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3 boys charged in dino destruction

Witness says Boy Scouts ripped up rare footprint trail

Three teens from West Valley City are facing juvenile court charges that they destroyed one or more dinosaur footprints at Red Fleet State Park near Vernal, says the park's manager.

The manager believes they were part of a Boy Scout group holding an outing in the park, but a Scout official says he does not know who they were, and he is not certain whether it was a Scout outing.

The footprints were part of an extremely rare dinosaur trackway, or walkway, where several tracks are preserved together. From them, scientists could re-create the giant carnivore's strides.

The 190 million-year-old tracks are impressed on sandstone in a stretch of rock about 150 feet long. A segment of the sloping slickrock 50 feet wide is exposed above the water of Red Fleet Reservoir. Altogether, around 200 dinosaur footprints have been mapped in the oblong.

The incident happened on July 19, said Curt Sinclear, manager of the park, which is 10 miles north of Vernal. On his day off, Sinclear was preparing to kayak in the reservoir.

Looking across a channel, "I saw four people over on the trackway," he said. He believed them to be youngsters from West Valley City, 13-15 years old, on a water skiing outing with a leader.

"I heard a big thud and a splash, and realized they . . . were throwing rocks off our walkway and hitting the buoy."

He went to the park's patrol boat, and on the way came across the adult leader. "I was pretty upset at that point," he said.

Sinclear and the leader used the boat to cross the 200-yard channel to the dinosaur walkway. "On the way over I could hear two more big splashes. You know, when a big rock hits the water, it goes 'ka-thunk. ' "

At the trackway, they found that two sections of slickrock had been pried up: one about 2 by 3 feet, the other a foot square. The segments were 2 or 3 inches and 6 inches deep, respectively.

On a rock section that remained was part of a dinosaur footprint. The rest of the print had been thrown into the reservoir.

"Do you realize what you're doing?" Sinclear demanded. "Do you realize what you've done?"

The boys had been waiting their turn at water-skiing.

"As far as I know, the young men I talked to did not know there was a trackway there," he said. One was not aware they were in a state park.

"We cited three of the individuals into juvenile court," he said. The boys were charged with destroying natural resources in a state park.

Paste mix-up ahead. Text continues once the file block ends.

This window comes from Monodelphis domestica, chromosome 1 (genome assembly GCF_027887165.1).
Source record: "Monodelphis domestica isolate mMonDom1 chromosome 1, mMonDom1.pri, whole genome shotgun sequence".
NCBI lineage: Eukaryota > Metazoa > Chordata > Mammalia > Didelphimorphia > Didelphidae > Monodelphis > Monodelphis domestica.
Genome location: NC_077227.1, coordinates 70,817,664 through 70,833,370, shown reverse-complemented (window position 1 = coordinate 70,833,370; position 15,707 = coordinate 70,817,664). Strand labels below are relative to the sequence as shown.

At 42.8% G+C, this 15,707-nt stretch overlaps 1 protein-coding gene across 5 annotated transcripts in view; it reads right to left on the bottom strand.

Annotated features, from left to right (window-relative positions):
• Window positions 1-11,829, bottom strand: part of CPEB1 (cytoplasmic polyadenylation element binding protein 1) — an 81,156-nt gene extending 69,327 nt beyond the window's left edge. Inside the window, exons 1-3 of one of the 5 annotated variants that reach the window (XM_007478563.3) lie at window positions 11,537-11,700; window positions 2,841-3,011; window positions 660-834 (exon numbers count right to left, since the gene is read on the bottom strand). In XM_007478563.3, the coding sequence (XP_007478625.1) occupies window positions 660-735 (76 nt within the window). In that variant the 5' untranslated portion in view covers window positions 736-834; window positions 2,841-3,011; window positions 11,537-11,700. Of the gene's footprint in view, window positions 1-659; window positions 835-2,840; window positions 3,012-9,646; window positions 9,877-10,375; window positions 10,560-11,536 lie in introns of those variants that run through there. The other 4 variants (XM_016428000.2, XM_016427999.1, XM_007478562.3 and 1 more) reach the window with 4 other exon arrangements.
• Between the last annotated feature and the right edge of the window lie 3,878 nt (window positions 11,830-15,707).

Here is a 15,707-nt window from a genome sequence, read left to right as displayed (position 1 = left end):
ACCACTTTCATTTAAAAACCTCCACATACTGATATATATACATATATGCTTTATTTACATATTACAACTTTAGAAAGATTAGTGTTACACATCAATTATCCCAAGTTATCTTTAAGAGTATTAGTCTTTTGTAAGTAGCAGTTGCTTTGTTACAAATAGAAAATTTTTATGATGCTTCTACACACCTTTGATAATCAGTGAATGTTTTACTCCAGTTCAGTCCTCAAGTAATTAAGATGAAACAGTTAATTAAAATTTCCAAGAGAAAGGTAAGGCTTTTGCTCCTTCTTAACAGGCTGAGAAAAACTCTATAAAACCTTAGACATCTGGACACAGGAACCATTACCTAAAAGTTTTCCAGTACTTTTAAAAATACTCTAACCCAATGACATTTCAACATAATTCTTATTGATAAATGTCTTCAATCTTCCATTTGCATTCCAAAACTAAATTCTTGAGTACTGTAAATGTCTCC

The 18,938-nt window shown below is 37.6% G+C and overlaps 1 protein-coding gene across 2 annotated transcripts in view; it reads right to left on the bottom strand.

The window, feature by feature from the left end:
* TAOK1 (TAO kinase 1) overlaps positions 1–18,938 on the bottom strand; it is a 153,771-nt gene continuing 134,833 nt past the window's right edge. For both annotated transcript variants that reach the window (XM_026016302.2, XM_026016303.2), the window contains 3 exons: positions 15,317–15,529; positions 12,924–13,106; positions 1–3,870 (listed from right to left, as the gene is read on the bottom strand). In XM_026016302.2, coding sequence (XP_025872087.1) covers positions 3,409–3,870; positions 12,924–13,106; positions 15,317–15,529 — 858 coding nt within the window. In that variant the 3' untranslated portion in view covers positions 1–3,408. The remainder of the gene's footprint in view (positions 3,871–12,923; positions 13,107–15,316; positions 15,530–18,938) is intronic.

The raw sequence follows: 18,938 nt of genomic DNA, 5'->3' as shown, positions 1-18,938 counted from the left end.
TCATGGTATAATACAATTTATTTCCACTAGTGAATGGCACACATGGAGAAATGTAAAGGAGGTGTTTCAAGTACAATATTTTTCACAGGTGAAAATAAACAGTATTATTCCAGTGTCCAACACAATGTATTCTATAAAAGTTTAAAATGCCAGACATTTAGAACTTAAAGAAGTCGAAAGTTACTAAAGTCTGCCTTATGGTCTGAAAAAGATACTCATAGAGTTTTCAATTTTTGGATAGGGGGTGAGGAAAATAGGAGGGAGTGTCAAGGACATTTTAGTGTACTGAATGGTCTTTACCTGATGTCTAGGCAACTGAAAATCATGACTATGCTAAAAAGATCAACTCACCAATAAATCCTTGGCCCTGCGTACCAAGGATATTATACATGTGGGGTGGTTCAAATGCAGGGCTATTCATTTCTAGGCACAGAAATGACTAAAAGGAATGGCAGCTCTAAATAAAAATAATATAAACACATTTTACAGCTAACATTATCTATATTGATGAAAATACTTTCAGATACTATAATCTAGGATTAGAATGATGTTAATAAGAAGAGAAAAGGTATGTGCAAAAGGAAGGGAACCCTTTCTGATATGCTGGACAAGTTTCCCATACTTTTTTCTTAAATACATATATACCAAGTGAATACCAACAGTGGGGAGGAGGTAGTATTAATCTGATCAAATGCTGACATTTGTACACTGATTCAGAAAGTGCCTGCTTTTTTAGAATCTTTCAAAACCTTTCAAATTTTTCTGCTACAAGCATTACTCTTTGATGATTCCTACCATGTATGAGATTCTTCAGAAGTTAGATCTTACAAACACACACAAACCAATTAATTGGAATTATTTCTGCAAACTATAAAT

"One of them admitted to prying up rocks; the other two admitted to throwing them into the water and hitting our buoy." The fourth boy was not involved and was not charged.

Sinclear says he is disappointed with the boys' action and with the lack of supervision. Even if they did not know of the footprints, they were prying up rocks and throwing them into the reservoir "without any regard about scarring the landscape."

Utah state paleontologist Jim Kirkland said the walkway site is fairly well-known. "When something's been destroyed like that, it's permanent," he said. "It's pretty sad."

The tracks were made in sediment of a lake that later hardened into stone. They are of a three-toed, meat-eating dinosaur. The species is not known, but Sinclear believes it may have been a creature called Dilophosaurus, which grew up to 12 feet long.

Kay Godfrey, information officer for the Great Salt Lake Council, Boy Scouts of America, condemned the destruction.

Godfrey does not know the names of anyone involved, he added. "Most leaders are required to file a tour permit with us" when they take Scouts on an outing, he said. Scout officials are going through forms trying to discover if any of these indicate a Boy Scout group visited Red Fleet Park on July 19.

"I'm not certain as to whether it was a Scout outing or not." Sometimes a church may sponsor a youth outing, and people might believe the expedition is a Boy Scout excursion when it isn't, he said.

Regardless of who did it, Godfrey is certain that the action "does not reflect the principles that Scouting promotes or teaches."

Even if the boys did not deliberately destroy dinosaur footprints, he said, "it ought to serve as a warning to our leaders, to always be aware of their surroundings and conscious of the conduct of their youth."


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